16 February 2018 | by Junno Arocho Esteves, CNS

No youths should feel excluded from pre-synod, says cardinal

At a pre-synod meeting in March, Pope Francis will listen to 300 youths invited to Rome better to understand their situation: what they think of themselves and of adults, how they live their faith and what difficulties they find being Christian, how they plan their lives and what problems they face in discerning their vocation, how they see the church today and how they would like to see it.

No physician should be forced to choose between violating his or her conscience and facing professional sanctions when defending human life, said the president of the World Federation of Catholic Medical Associations.

As India’s parliament confirmed a rise in religious based violence, the country’s bishops have appealed for “true nationalism” in order to bring “genuine peace, harmony, progress and prosperity”.

The introduction of abortion clinic ‘buffer zones’ could foster intolerance towards those with ‘legitimate opinions which promote the common good’, an Auxillary bishop of Westminster has said. 

The Vatican denied that retired Pope Benedict XVI has a degenerative neurological disease or paralyzing condition after his brother, 94-year-old Msgr. Georg Ratzinger, told a magazine that Pope Benedict had a debilitating disease.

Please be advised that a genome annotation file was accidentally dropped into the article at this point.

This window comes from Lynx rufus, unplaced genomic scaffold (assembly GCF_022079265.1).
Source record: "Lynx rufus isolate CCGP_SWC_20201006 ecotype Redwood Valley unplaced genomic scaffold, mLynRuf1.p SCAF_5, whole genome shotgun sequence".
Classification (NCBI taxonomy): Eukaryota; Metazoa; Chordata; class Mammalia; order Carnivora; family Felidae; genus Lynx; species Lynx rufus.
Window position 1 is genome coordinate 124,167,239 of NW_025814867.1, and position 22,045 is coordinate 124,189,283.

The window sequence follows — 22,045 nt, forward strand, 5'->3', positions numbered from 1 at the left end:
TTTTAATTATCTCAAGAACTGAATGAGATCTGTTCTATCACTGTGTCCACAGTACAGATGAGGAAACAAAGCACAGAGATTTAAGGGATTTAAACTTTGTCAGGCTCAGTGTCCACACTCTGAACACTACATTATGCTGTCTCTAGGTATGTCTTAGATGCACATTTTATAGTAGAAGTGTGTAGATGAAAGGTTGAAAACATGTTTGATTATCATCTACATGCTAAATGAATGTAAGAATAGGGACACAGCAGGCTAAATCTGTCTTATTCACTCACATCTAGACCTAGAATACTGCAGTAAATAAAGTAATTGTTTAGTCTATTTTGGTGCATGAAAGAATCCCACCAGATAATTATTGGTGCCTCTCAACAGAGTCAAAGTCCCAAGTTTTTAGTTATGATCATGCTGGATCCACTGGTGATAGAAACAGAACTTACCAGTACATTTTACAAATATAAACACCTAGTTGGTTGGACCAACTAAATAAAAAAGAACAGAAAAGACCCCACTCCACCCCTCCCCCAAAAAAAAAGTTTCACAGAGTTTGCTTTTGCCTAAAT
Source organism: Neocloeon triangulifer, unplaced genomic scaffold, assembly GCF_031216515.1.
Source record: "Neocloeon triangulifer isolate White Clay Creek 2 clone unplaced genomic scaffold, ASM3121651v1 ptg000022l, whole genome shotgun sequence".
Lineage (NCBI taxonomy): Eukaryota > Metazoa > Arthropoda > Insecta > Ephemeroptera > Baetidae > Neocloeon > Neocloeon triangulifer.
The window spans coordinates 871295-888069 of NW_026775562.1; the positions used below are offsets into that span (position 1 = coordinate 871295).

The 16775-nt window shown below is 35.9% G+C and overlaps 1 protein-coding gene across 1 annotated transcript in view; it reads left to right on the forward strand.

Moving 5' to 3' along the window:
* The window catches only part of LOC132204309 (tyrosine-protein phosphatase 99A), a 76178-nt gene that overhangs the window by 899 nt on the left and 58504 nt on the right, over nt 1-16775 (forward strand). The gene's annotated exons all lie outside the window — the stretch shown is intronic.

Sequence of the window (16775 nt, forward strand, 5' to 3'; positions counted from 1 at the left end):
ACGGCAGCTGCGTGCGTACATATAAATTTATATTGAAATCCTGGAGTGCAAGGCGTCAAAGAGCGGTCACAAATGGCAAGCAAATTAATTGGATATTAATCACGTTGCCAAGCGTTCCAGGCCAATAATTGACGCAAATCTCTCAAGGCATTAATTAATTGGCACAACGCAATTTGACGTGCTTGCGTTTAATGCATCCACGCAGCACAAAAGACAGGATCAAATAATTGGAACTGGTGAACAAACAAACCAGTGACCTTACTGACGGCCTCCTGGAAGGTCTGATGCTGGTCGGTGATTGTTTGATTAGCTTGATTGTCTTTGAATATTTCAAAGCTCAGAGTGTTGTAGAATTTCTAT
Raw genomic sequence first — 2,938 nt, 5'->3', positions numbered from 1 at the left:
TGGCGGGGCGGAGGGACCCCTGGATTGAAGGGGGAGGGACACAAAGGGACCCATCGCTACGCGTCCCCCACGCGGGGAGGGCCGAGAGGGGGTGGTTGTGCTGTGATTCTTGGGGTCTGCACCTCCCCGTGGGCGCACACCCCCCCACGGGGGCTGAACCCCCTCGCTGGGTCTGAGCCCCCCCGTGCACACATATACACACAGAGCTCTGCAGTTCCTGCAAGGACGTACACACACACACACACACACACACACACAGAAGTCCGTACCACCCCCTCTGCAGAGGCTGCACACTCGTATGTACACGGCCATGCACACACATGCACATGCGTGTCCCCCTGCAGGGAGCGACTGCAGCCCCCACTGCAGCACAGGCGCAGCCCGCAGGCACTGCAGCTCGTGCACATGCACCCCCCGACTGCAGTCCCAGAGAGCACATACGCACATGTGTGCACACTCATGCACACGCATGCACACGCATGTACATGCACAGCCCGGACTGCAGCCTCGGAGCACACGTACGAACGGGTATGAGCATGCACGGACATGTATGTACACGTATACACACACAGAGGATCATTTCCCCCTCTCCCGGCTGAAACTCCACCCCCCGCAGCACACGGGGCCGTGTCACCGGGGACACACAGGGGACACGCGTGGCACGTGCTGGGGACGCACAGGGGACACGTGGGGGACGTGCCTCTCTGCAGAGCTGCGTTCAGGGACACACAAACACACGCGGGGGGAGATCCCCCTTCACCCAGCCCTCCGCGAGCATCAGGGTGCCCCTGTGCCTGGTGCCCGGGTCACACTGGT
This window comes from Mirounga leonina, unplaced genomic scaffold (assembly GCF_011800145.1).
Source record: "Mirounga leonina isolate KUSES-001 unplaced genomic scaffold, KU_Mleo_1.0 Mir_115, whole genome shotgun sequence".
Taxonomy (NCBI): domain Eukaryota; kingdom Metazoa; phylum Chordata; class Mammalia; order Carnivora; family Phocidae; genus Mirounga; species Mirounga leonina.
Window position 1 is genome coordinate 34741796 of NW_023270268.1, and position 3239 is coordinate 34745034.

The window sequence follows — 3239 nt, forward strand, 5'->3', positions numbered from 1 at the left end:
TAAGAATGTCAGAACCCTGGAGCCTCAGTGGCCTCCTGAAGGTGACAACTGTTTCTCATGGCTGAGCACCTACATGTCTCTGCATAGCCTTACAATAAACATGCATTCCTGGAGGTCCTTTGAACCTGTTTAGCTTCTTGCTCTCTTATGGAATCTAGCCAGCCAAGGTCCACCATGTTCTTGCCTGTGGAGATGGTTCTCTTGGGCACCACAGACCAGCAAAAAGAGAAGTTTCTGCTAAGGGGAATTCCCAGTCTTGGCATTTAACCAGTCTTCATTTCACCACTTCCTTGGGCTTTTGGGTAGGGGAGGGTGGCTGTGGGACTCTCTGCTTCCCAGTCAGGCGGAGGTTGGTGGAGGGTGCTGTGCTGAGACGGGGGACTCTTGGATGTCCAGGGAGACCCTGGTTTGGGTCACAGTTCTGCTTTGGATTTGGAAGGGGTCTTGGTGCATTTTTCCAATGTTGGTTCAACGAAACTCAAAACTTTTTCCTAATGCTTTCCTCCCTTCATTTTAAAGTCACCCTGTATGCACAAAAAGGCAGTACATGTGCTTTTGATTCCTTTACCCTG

In the late-night telegram to Archbishop Wenski, Pope Francis assured "all those affected by this devastating attack of his spiritual closeness". He prayed "divine blessings of peace and strength" on the South Florida community in "the hope that such senseless acts of violence may cease".

15 February 2018 | by Bronwen Dachs, Catholic News Service

South African bishops: Zuma's resignation long overdue

Jacob Zuma's resignation as president of South Africa is long overdue, the country's bishops said, noting that his scandal-plagued presidency fostered corruption and dereliction of duty at all levels of government.

Talking to fellow Jesuits during his recent visit to Chile and Peru, the Latin American Pope said he is willing to have discussions with those resistance to his pontificate but has decided simply to pray for people accusing him of being a heretic. 

Caford director Chris Bain said: "We can confirm that the individual has been dismissed today. Our review found that there have been no formal complaints of misconduct about the employee during his time at Cafod. We requested and yesterday received a reference from Oxfam GB headquarters which confirmed the allegations against him. His failure to disclose the circumstances of his departure from Oxfam are in breach of Cafod’s Code of Behaviour."



The news about the Pope’s meeting with victims comes after questions were raised about his handling of the case of Bishop Juan Barros, a Chilean prelate accused of ignoring the abusive behaviour of a priest. The Pope repeatedly said no evidence had been presented to him about Barros’ alleged cover-up, when it emerged a letter had been sent


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